Swiss researchers develop cost-effective gamma ray detector material

Swiss researchers develop cost-effective gamma ray detector material

Technology News |
By Jean-Pierre Joosting

Experiments showed that monocrystals of lead-halide perovskites made from aqueous solutions or from cost-effective solvents have the same quality like the cadmium telluride semiconductors in use today – whereas the production process for the latter is far more complex and thus expensive.

Nevertheless, the new solution was not an easy one, explains Maksym V. Kovalenko, professor at ETH Zurich and research team leader at EMPA. The reason: It is rather difficult to identify suitable substances; crystals to be used to detect gamma rays at ambient temperature need to have a very high electronic quality, that is, the charge carriers in the crystal must have a very high mobility and a long lifetime to be able to reliably transmit the signal as an electric impulse. In addition, in order to be able to catch the high-energy gamma radiation, the crystal must consist of heavy elements. Last but not least it must be possible to grow large monocrystals from the desired material, and these crystals must me insensitive against cracks and temperature variations.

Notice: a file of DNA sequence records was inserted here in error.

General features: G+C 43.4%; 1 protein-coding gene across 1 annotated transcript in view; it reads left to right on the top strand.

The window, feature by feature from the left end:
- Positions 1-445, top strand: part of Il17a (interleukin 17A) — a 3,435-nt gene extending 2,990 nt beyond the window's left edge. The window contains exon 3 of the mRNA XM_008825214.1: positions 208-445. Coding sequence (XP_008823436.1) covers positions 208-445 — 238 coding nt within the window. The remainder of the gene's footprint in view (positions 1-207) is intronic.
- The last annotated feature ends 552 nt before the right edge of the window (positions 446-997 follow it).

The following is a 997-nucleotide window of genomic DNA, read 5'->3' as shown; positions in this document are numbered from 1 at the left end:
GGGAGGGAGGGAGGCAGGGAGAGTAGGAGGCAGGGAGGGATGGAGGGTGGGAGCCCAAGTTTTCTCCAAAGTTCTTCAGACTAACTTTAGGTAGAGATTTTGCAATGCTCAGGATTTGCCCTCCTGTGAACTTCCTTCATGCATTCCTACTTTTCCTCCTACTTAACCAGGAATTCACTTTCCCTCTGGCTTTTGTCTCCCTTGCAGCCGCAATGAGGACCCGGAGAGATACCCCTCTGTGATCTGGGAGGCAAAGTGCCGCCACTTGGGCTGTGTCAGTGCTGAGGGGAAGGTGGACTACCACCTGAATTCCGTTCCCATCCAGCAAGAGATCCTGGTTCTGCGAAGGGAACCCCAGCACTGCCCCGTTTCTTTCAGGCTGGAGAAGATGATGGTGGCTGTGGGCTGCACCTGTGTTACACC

Hitherto in the first place cadmium telluride (CdTe) was known to meet these requirements. The material also used to produce thin film solar cells is not soluble in water and needs temperatures above 1000°C to melt. These properties make production of detector crystals very expensive and complex. Kovalenko and his team now succeeded in creating semiconductor crystals of a complete different materials class (lead-halide perowskites) in classical beakers chemistry. The highly sensitive detector crystals can visualize gamma rays at a price of just a few bucks per crystal, the research team reported in “Nature Photonics”.

A potential application would me a “mini Geiger counter” that connects to a smartphone, enabling people in contaminated areas to test their food individually on radioactivity. Another potential application field lies in the diagnostics of metabolic problems in the human brains. Dysfunctions in dopamine receptors can have many consequences, including ADHS syndrome, schizophrenia, anxiety disorder and similar diseases. Currently such disturbances are typically identified by administering radioactive tracer substances to the patient and then visualize the activities of the brain by means of magnetic resonance imaging. However, this method is not harmless. In particular if the substance is not very pure, it can lead to health problems. Any impurities however must be identified very quickly because the half-life period of the tracer substances is very short. The lead-halide perowskite crystals can greatly simplify this process, the team said.

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